linkin park were always unabashedly suburban radio rock. if they stand out, it's because the *more* embarrassing bands have been forgotten

Reply May 31, 2017

@fradddd: It's tricky though because in the case of Linkin Park, it's not apparent that they've maintained the same kind of mainstream success and profit that they did from their older albums. It's weird to say that they've "sold out" when their older music probably did more for them money-wise than the new material. They're also a band that tends to catch on to the trends of the day (initially nu metal during the era of Korn & Limp Bizkit, then the alternative rock of the 2000s that was often played on the radio, then the EDM craze of the early 2010s, and now they have a sound more closely associated with contemporary radio pop, � la Imagine Dragons or Twenty One Pilots), so you could say that they've been a band that has always "sold out", logically speaking.

Even assuming they did sell out, I think selling out shouldn't be that bothersome if the music were actually good. However, from the stuff I've heard and from what many others seem to have heard as well, it isn't so.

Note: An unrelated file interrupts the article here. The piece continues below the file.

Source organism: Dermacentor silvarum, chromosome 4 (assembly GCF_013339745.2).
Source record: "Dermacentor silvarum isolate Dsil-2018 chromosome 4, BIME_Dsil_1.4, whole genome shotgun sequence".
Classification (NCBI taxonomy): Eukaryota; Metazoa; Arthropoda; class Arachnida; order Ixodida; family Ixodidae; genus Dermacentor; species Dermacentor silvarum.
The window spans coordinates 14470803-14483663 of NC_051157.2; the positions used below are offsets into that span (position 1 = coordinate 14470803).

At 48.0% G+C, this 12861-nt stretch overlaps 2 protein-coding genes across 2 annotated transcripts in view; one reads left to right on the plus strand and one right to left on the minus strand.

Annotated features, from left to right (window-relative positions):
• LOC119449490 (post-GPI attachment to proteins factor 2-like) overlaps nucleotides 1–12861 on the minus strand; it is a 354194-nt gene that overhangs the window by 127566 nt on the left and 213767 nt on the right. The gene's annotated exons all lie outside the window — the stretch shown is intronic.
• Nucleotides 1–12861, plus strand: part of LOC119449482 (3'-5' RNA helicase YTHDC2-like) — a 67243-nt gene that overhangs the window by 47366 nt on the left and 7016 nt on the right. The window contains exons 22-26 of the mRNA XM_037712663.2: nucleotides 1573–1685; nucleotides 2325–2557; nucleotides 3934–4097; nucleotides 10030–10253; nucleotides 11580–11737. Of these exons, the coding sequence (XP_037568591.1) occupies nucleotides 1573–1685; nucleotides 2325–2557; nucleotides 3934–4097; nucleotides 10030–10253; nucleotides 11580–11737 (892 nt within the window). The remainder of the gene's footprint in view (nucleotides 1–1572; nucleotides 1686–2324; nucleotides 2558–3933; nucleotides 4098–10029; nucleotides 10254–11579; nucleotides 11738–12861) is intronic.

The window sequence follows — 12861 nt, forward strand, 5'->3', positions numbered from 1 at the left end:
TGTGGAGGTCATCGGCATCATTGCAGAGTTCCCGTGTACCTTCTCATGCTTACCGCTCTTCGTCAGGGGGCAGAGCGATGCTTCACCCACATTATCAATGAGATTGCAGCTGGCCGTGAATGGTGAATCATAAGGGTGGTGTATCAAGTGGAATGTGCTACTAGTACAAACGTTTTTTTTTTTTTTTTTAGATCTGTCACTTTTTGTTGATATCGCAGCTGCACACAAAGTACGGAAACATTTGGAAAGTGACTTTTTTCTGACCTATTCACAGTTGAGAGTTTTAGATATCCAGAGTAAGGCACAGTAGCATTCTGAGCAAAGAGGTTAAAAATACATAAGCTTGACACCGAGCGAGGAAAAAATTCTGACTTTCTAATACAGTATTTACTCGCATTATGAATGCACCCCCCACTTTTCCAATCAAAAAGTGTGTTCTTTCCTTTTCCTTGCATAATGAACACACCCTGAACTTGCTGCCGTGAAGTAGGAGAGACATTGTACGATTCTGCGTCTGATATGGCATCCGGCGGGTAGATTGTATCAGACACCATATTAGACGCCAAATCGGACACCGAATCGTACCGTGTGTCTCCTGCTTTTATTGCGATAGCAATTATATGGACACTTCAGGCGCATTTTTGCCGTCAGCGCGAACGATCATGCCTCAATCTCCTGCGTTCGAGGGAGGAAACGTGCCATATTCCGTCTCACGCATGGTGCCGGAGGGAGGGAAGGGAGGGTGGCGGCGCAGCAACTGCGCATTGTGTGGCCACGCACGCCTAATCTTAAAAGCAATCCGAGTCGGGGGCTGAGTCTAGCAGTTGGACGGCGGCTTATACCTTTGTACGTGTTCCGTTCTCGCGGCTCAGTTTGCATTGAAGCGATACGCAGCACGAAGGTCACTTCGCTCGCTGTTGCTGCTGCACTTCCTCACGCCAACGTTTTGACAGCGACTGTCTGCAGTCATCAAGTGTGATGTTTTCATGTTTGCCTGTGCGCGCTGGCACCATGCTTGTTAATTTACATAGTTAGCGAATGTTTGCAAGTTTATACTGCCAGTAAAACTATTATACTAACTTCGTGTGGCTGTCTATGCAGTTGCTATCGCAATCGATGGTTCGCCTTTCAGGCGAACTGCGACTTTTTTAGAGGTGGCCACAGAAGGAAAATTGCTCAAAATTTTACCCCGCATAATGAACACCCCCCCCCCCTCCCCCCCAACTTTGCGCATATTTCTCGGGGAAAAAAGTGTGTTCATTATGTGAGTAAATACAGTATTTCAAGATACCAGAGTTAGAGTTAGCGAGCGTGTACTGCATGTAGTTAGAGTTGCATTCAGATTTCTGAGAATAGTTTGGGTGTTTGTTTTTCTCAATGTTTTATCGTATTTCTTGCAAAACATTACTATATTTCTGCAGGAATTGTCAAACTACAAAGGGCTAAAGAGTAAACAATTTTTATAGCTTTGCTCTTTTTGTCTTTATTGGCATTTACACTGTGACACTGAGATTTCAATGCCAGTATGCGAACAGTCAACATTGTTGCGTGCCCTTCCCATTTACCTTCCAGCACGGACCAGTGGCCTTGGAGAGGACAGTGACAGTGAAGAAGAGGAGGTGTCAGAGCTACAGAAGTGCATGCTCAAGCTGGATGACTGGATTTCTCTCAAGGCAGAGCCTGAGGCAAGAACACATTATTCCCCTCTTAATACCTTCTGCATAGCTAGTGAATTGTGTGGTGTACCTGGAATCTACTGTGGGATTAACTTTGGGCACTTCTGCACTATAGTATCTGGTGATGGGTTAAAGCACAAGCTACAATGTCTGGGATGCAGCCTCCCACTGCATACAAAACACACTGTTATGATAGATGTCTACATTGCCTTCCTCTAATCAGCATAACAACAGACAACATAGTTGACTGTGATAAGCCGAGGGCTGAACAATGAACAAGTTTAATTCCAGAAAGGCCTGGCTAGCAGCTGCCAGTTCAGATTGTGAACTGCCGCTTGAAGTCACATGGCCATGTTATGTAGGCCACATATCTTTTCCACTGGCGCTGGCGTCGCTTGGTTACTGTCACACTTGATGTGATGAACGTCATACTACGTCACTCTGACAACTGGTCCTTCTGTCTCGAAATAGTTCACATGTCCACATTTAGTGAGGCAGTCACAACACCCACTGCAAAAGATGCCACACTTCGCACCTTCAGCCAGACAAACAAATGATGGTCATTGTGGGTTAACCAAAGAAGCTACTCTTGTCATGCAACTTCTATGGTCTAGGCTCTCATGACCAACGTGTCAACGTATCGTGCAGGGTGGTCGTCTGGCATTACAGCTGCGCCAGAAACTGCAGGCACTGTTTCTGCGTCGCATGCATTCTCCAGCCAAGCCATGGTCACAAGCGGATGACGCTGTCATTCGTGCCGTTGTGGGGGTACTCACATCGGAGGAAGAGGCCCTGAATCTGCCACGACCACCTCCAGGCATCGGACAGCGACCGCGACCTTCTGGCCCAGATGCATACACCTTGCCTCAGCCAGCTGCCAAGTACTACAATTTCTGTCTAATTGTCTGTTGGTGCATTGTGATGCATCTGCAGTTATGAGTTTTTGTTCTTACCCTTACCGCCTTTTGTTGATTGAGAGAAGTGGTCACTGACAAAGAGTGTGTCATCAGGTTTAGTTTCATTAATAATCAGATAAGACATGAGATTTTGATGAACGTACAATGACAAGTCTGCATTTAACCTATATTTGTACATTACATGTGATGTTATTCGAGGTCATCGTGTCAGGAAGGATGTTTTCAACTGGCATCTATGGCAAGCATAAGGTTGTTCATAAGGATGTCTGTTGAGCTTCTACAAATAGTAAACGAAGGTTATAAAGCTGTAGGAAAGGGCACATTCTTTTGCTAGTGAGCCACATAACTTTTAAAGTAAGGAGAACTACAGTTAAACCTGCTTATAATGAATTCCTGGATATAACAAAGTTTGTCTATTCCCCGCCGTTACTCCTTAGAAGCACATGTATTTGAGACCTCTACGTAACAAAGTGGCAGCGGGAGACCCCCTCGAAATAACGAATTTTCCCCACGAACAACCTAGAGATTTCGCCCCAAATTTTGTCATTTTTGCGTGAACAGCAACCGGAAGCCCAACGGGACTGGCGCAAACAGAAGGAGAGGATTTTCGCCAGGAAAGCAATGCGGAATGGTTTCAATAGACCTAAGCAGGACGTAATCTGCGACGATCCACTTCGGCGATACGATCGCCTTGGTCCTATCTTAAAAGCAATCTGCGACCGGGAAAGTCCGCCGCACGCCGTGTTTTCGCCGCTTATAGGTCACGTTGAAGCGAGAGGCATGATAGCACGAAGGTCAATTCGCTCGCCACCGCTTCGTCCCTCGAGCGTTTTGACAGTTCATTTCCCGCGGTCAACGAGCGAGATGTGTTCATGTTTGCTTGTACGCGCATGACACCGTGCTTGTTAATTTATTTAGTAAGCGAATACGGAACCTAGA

Also their lead singer doesn't seem to like being called a [url=]sell-out[/url], though judge how you will.

Reply May 26, 2017 - edited

@readers I mean, if a band makes a bunch of albums that added something to my life, then they purposely switch genres to make more money, it's kinda bothersome. They could have made something else that helps me (and millions of others) get through life, but they choose selling out. Linkin Park, at the moment, have no legitimate reason for why they would suddenly switch this far into electro pop territory, besides attempting to get more radio play and more money.

@duzz but it wasn't saving rock and roll...